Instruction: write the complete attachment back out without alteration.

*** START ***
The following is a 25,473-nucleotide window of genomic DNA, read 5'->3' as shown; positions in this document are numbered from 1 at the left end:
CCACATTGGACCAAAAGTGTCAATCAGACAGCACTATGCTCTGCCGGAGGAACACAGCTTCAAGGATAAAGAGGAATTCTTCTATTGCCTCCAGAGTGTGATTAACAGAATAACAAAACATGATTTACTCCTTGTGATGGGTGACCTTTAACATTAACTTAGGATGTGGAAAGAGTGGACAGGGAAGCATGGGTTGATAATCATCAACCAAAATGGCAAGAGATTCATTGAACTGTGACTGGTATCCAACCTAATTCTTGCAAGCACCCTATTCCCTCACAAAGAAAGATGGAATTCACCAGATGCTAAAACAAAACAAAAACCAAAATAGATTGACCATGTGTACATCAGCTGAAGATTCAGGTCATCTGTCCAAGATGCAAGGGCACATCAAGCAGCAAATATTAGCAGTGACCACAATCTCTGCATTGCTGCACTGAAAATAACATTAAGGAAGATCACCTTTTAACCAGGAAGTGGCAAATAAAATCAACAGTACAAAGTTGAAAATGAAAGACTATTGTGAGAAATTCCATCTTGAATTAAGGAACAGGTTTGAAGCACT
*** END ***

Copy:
The following is a 25,473-nucleotide window of genomic DNA, read 5'->3' as shown; positions in this document are numbered from 1 at the left end:
CCACATTGGACCAAAAGTGTCAATCAGACAGCACTATGCTCTGCCGGAGGAACACAGCTTCAAGGATAAAGAGGAATTCTTCTATTGCCTCCAGAGTGTGATTAACAGAATAACAAAACATGATTTACTCCTTGTGATGGGTGACCTTTAACATTAACTTAGGATGTGGAAAGAGTGGACAGGGAAGCATGGGTTGATAATCATCAACCAAAATGGCAAGAGATTCATTGAACTGTGACTGGTATCCAACCTAATTCTTGCAAGCACCCTATTCCCTCACAAAGAAAGATGGAATTCACCAGATGCTAAAACAAAACAAAAACCAAAATAGATTGACCATGTGTACATCAGCTGAAGATTCAGGTCATCTGTCCAAGATGCAAGGGCACATCAAGCAGCAAATATTAGCAGTGACCACAATCTCTGCATTGCTGCACTGAAAATAACATTAAGGAAGATCACCTTTTAACCAGGAAGTGGCAAATAAAATCAACAGTACAAAGTTGAAAATGAAAGACTATTGTGAGAAATTCCATCTTGAATTAAGGAACAGGTTTGAAGCACT